Before Rowan Atkinson: The Original Blackadder



Long before Rowan Atkinson graced our screens as the conniving Prince Edmund Plantagenet, better known as “The Black Adder”, there was another similarly named fictional character, whose treacherous deeds far surpassed those of Atkinson’s comic creation.

Simon Blackadder was a smuggler and spy who sought to bring England under the heel of the French during the Napoleonic wars. This Blackadder was originally devised as a book by John Keir Cross, and then produced as a BBC radio series in the fifties. First published in August 1951, Blackadder was hailed as a “whing-ding of an historical adventure yarn” which became a best-selling children’s novel on both sides of the Atlantic, and later republished as part of William Collins and Sons Seagull Library in 1961.

In his introduction to the 1961 edition, John Keir Cross explained the derivation of Blackadder:

I had written a serial play for the B.B.C. about life on Mars; and what we had tried to do in presenting it was to stick as closely as we could to the probable scientific truth. There were no ray-guns, no supermen, no fantastic escapades in some vague future: it was all as if the journey through space had actually happened and the people taking part in it had come to the radio station to relate their experiences at first hand.

The method seemed to be very popular; and Lionel Gamlin, the producer of the serial, suggested that we might apply the same technique to an historical tale. At that time both he and I had been reading much about life in Britain in the days of Nelson; so we naturally chose that period for the new experiment–and decided too that we would introduce the great Admiral himself as one of the characters.

Thus BLACKADDER gradually took shape, written first as a book and then remoulded as a serial play. To follow out Lionel Gamlin’s original scheme, I felt that it would be a help to cast parts of the book in the form of authentic-seeming manuscripts, written mainly by the two heroes of the adventure, Tom Cathro and Harry de Rohan, looking back in later life on the days when, as boys, they had come face to face with the arch-villain who almost destroyed them…Blackadder…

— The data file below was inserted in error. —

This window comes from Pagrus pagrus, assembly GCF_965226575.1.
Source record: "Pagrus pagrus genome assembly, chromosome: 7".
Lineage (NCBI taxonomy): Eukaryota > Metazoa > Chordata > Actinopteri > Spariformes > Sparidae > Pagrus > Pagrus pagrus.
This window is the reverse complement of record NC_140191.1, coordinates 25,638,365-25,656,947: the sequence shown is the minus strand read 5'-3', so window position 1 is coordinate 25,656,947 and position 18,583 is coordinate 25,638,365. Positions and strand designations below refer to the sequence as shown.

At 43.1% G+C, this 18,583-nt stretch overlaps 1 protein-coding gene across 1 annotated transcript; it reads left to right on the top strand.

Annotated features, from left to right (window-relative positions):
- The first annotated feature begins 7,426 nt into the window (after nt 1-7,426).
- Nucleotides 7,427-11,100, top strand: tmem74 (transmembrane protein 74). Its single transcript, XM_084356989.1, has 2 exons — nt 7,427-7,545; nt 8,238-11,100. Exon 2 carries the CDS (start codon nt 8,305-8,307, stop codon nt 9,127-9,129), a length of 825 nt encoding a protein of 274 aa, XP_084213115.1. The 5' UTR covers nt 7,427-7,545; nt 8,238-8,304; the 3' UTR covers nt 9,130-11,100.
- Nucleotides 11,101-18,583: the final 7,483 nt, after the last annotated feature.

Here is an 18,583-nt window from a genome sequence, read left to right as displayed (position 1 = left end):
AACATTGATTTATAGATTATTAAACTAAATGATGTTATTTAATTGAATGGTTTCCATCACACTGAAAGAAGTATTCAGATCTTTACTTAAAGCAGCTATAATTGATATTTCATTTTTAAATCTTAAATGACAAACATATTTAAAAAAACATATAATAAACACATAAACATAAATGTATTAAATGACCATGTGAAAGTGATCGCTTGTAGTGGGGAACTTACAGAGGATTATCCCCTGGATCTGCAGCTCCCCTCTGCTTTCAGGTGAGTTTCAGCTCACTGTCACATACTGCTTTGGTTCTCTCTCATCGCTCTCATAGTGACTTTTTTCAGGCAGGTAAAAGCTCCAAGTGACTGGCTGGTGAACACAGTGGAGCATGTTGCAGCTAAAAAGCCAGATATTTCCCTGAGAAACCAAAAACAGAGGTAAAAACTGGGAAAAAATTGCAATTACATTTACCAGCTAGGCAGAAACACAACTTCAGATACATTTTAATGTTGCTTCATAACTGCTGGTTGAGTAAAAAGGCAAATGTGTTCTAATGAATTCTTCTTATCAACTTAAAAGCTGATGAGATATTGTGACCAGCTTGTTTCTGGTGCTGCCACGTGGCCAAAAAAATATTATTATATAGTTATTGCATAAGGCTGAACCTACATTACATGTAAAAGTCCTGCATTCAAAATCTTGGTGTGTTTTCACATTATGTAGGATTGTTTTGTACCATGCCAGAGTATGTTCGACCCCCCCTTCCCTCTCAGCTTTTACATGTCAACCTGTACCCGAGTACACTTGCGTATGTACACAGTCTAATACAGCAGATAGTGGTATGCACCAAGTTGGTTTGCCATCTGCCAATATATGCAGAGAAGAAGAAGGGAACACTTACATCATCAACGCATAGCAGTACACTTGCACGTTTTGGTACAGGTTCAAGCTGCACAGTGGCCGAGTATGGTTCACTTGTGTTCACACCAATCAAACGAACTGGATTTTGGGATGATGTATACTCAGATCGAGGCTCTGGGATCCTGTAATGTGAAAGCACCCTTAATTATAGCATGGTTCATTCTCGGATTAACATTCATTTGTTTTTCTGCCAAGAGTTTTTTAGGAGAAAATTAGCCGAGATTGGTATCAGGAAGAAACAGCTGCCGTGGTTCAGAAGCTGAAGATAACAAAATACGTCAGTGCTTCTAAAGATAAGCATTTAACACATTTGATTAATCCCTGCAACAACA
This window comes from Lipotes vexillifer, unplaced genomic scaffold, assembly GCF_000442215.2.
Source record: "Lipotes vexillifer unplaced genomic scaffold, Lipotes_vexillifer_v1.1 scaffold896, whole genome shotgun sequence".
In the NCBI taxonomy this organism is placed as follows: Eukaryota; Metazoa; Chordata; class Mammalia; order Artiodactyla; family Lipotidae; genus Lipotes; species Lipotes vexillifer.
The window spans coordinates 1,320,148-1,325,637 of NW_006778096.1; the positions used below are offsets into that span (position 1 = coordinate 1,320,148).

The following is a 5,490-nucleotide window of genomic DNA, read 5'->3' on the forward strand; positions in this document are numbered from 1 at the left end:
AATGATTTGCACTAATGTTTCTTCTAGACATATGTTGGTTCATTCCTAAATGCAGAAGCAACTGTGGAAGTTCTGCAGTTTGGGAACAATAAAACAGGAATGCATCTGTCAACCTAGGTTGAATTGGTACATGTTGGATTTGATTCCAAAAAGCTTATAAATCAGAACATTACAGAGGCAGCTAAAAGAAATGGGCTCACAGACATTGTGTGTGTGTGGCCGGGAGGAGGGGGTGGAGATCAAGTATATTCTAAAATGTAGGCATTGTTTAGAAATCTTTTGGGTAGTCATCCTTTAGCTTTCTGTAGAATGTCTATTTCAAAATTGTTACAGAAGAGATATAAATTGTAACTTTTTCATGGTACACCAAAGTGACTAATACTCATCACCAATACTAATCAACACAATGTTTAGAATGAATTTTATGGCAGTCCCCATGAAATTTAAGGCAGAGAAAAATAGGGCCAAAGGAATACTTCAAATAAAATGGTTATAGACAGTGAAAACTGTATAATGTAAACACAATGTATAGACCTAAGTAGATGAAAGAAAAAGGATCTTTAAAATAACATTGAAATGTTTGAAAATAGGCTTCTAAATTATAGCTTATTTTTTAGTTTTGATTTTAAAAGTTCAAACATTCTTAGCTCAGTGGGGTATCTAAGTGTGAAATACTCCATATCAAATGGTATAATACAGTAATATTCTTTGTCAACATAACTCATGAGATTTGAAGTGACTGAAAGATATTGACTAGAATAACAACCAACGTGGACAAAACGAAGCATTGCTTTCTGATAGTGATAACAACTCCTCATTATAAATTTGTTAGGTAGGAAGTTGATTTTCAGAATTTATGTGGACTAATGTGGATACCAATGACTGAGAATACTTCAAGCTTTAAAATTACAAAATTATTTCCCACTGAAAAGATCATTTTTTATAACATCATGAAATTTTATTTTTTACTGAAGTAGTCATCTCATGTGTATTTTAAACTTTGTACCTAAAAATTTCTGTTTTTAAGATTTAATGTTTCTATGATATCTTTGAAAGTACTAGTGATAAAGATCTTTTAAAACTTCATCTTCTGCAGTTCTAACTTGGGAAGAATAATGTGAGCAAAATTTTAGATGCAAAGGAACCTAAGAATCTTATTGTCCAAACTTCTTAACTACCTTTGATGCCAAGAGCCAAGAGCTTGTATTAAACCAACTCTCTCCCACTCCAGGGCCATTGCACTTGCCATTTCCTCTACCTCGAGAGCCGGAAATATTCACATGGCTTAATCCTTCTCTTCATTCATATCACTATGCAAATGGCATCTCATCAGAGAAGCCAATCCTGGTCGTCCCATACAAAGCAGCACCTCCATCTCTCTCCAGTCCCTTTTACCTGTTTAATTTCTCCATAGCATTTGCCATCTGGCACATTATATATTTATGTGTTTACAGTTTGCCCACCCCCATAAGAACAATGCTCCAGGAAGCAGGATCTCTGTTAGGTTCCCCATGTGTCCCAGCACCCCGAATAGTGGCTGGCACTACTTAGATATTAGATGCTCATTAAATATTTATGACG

In short, as so often happens in writing, the tale of BLACKADDER is an amalgam of fact and fiction–indeed to such an extent that I hardly know myself, looking back, where one began and the other ended.

The story tells of two boys, Cathro and de Rohan uncovering a cunning plan for the French to invade England with the help of Simon Blackadder–a devious spy who pretends to be a smuggler to cover his nefarious activities.


The dreaded Blackadder “terrorised [the] countryside by night”:

By dint of threats, of acts of murder–even..on one or two occasions of the most brutal torture…

Blackadder was of “mixed stock”:

…his father an Anglo-Scot, his mother a Frenchwoman. He was brought up in his early times in London, but from the age of fifteen onwards, when his father died, he was conveyed to live in France.

He was thirty-five when the story unfolds, and had been an active participant in the great French Revolution, when he had been an associate of Marat and Robespierre–and had been “a fanatical informer and assassin of the aristocrats”. Blackadder is described as being consumed by “a fearful and continuous hatred” of England, and he threw himself into the war between English and the French, campaigning with Napoleon in Italy. But as he soon discovered, Blackadder made a better spy than soldier.

But as the story develops, it becomes apparent that Blackadder has his own private ambitions and he kidnaps Cathro and de Rohan in a bid to locate some hidden treasure. It’s a rollicking read, and one would think that Rowan Atkinson (born 1955) and Richard Curtis (born 1956) who co-devised the comedy series Blackadder must have heard or at least come across a copy of John Keir Cross’s adventure story at some point during their childhoods.

However, in The True Story of Blackadder by J. F. Roberts this possible connection is described as purely coincidental; while there has been the suggestion that Edmund–the first in the series of Blackadders–was loosely inspired by Edmond from Shakespeare’s King Lear–the illegitimate son who conspires to kill his brother and his father so he can become Earl of Gloucester.

Like the TV series, John Keir Cross’s fictional characters rub shoulders with real historical figures–most famously Lord Hortaio Nelson at the novel’s denouement. Sadly, this classic tale of swash-buckling derring-do is out-of-print, and does really deserve to be rediscovered by a new generation of readers and possibly movie producers.


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